Blue Blood on Ice: Cephalopod haemocyanin function and evolution in a latitudinal cline

Michael.Oellermann [ at ]


The Southern Ocean hosts a rich and diverse fauna that required specialist adaptations to colonize and persist at temperatures close to freezing. While much has been revealed about key adaptations in Antarctic fishes little is known about evolutionary strategies of other Antarctic ectotherms, particularly the abundant benthic incirrate octopods. Their oxygen demand is largely fuelled by the blue oxygen transporter haemocyanin that however, due to its increasing functional failure towards colder temperatures, poses a prime target for cold-adaptive adjustment. While haemocyanin structure has been well understood it remains unclear which molecular features and evolutionary trajectories explain functional properties of octopod haemocyanin. This thesis thus aimed to unravel cold-adaptive features of octopod haemocyanin and the underlying molecular features that evolved to sustain oxygen supply at sub-zero temperatures. Haemocyanin function is best assessed by oxygen binding experiments, which however was challenged due to the minute haemolymph volumes non-model organisms like Antarctic octopods, yield. I thus upgraded an oxygen diffusion chamber with a broad range fibre optic spectrophotometer and a micro-pH optode and tested the setup for Octopus vulgaris, the Antarctic eelpout and a Baikal amphipod. This technical advancement enabled simultaneous recordings of pH and oxygen dependent pigment absorbance in only 15 µl of sample. Results were highly reproducible and accurate and provided detailed insight to the complex and dynamic spectral features of three diverse blood-types. To identify cold-adaptive functional traits of blood oxygen transport this study compared haemocyanin oxygen binding properties, oxygen carrying capacities and haemolymph protein and ion composition between the Antarctic octopod Pareledone charcoti, the temperate Octopus pallidus and the subtropical Eledone moschata. Compared to octopods from warmer climates, Pareledone charcoti showed incomplete but significantly reduced oxygen affinity, which together with increased haemocyanin concentrations and high physically dissolved oxygen levels supported oxygen supply at 0°C. Therefore, unlike many Antarctic fishes Pareledone charcoti continued to rely on an oxygen transporting pigment. High temperature sensitivity of oxygen binding enabled Pareledone charcoti to utilise most of the oxygen bound by haemocyanin at 10°C. The concomitant relief for the circulatory system at warmer temperatures promotes warm tolerance and thus eurythermy in Pareledone charcoti. Underlying molecular mechanisms were studied by comparing 239 partial haemocyanin sequences of the functional unit f and g of 28 octopods species of polar, temperate, subtropical and tropical origin. Despite high conservation of these haemocyanin regions several sites were positively selected for their charge properties at the molecule’s surface. Net surface charges were generally elevated in polar octopods suggesting that charge-charge interactions raise intrinsic pK values to stabilise quaternary structure against higher ambient pH present in cold waters. The presence of at least two haemocyanin isoforms and high allelic variation in polar octopods indicate sustained genetic diversity of haemocyanin and thus the genetic potential to regulate blood oxygen transport in the cold. Further, amino acid variability located within a potential metal binding site suggests regulation of blood oxygen transport in octopods via altered intrinsic sensitivity to allosteric ligands In conclusion, this study revealed significant adaptations of octopod haemocyanin at the functional and molecular level that support oxygen supply at near freezing temperatures. However, ‘imperfect’ functional adaptation and ensuing reliance on high haemocyanin levels in Pareledone charcoti seems to add to the various design constraints of octopods compared to fishes. Hence, at second glance functional oxygen reserves indicate a higher capacity to sustain oxygen transport at warmer temperatures and together with a potential ability to regulate and reverse cold-adaptive molecular traits may be key to determine future winners and losers in an ecosystem facing radical environmental change.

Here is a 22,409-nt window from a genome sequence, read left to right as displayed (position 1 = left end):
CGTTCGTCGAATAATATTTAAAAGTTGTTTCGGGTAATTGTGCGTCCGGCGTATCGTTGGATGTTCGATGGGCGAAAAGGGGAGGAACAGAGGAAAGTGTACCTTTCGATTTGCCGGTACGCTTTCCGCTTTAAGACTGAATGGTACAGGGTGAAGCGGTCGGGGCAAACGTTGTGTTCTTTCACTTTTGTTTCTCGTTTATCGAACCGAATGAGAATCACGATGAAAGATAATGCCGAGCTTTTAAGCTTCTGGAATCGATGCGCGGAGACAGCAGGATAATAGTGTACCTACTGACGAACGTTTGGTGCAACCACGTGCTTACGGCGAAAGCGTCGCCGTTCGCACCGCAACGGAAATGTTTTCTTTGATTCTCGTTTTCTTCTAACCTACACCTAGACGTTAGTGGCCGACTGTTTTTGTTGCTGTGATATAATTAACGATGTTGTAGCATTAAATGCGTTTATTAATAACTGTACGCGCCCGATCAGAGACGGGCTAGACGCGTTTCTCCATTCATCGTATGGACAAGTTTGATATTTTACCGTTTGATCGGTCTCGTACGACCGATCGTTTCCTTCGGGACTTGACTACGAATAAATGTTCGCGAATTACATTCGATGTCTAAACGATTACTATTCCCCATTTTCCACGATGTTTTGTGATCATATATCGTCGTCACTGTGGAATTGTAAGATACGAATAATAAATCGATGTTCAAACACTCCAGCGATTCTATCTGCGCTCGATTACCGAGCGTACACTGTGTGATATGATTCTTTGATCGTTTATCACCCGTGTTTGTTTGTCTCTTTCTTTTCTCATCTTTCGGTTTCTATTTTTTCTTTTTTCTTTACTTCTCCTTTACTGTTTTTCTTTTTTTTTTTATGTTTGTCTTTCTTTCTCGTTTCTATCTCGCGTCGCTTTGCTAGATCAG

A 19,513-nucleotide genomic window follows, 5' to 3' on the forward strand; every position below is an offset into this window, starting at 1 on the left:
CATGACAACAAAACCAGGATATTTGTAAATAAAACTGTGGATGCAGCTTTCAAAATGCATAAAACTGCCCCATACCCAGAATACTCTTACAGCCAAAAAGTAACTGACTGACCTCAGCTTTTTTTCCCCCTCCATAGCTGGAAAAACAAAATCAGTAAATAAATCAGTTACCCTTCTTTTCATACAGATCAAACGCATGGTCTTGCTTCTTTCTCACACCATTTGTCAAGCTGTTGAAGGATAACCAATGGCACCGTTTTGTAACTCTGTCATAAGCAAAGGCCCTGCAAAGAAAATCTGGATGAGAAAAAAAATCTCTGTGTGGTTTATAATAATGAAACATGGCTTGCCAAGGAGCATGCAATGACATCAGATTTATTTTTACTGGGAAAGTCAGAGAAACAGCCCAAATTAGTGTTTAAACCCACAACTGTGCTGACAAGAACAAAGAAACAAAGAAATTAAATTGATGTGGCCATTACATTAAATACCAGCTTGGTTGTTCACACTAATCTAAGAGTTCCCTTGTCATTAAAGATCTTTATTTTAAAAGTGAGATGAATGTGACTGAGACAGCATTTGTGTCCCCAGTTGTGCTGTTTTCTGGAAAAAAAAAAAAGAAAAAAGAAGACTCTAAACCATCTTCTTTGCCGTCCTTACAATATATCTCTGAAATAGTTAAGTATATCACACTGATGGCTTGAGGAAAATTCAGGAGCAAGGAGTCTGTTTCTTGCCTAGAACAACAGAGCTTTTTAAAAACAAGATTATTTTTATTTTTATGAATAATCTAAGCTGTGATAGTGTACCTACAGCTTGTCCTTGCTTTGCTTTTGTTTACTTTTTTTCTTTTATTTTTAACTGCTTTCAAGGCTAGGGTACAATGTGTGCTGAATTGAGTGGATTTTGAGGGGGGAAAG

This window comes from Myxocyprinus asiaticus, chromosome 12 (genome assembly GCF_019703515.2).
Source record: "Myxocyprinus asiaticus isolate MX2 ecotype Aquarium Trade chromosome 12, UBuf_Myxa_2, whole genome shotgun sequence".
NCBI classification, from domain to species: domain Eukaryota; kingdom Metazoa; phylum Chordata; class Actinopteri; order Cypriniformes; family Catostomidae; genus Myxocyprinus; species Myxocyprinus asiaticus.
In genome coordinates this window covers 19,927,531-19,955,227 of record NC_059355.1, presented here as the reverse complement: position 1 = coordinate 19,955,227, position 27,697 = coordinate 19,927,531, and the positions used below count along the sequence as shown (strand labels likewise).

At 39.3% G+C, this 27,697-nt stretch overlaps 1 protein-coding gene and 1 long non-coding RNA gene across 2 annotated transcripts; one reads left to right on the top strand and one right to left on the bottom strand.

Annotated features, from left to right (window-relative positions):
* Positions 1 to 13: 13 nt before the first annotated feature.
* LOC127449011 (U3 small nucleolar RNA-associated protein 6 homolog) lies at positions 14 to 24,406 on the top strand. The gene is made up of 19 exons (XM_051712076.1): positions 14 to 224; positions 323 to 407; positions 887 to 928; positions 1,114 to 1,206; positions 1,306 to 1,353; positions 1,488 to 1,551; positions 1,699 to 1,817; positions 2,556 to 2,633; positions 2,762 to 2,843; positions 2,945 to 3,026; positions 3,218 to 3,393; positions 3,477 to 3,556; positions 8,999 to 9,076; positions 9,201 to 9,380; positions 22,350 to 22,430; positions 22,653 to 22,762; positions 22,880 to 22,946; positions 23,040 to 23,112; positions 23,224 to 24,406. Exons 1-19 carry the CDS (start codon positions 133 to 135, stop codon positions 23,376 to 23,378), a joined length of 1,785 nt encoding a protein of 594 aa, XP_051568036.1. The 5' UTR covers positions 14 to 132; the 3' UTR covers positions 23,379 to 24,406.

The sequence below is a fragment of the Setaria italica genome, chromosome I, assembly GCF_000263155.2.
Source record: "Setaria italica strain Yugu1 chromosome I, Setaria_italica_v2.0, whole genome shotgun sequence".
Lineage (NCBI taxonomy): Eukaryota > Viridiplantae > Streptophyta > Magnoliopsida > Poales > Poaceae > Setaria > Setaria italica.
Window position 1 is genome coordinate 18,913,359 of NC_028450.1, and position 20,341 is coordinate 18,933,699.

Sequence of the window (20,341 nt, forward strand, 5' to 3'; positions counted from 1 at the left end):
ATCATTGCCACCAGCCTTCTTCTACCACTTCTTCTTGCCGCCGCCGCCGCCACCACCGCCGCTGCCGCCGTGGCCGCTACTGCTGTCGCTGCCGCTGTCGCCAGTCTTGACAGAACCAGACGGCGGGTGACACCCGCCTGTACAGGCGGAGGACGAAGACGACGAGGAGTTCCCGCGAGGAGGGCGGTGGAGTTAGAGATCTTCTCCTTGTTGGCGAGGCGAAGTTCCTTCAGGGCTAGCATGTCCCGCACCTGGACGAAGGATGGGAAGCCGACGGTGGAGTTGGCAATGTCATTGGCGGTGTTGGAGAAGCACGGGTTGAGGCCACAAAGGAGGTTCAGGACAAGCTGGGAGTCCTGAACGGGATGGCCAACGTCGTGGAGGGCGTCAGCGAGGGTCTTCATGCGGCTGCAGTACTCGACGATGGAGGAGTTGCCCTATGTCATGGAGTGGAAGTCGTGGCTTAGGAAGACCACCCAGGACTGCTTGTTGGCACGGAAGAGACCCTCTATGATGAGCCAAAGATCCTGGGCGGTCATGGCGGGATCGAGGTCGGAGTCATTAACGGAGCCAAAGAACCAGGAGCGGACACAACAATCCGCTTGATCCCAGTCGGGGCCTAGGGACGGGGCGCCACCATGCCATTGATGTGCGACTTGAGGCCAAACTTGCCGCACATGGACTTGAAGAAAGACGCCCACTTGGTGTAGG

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Thesis (PhD)
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DOI 10.13140/RG.2.1.1283.3442

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Oellermann, M. (2015): Blue Blood on Ice: Cephalopod haemocyanin function and evolution in a latitudinal cline , PhD thesis, Bremen University. doi: 10.13140/RG.2.1.1283.3442

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